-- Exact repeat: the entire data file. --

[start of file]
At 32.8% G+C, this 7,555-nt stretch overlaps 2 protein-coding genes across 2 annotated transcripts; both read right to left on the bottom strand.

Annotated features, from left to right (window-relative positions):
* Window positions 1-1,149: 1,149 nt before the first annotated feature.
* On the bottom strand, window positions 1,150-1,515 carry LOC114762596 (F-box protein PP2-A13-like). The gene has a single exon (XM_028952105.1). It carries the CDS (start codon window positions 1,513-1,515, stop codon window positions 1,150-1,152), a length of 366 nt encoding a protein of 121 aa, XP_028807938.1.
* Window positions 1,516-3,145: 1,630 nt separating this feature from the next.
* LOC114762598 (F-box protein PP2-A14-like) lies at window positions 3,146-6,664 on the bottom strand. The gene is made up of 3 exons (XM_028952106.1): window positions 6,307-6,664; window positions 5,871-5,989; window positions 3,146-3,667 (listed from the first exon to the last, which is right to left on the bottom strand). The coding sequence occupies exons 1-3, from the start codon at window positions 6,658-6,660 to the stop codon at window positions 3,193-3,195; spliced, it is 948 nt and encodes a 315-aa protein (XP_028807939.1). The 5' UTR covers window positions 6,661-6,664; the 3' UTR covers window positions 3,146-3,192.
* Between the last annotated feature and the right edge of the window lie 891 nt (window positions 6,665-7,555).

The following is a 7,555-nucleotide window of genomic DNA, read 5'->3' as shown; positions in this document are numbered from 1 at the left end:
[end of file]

At 32.8% G+C, this 7,555-nt stretch overlaps 2 protein-coding genes across 2 annotated transcripts; both read right to left on the bottom strand.

Annotated features, from left to right (window-relative positions):
* Window positions 1-1,149: 1,149 nt before the first annotated feature.
* On the bottom strand, window positions 1,150-1,515 carry LOC114762596 (F-box protein PP2-A13-like). The gene has a single exon (XM_028952105.1). It carries the CDS (start codon window positions 1,513-1,515, stop codon window positions 1,150-1,152), a length of 366 nt encoding a protein of 121 aa, XP_028807938.1.
* Window positions 1,516-3,145: 1,630 nt separating this feature from the next.
* LOC114762598 (F-box protein PP2-A14-like) lies at window positions 3,146-6,664 on the bottom strand. The gene is made up of 3 exons (XM_028952106.1): window positions 6,307-6,664; window positions 5,871-5,989; window positions 3,146-3,667 (listed from the first exon to the last, which is right to left on the bottom strand). The coding sequence occupies exons 1-3, from the start codon at window positions 6,658-6,660 to the stop codon at window positions 3,193-3,195; spliced, it is 948 nt and encodes a 315-aa protein (XP_028807939.1). The 5' UTR covers window positions 6,661-6,664; the 3' UTR covers window positions 3,146-3,192.
* Between the last annotated feature and the right edge of the window lie 891 nt (window positions 6,665-7,555).

The following is a 7,555-nucleotide window of genomic DNA, read 5'->3' as shown; positions in this document are numbered from 1 at the left end: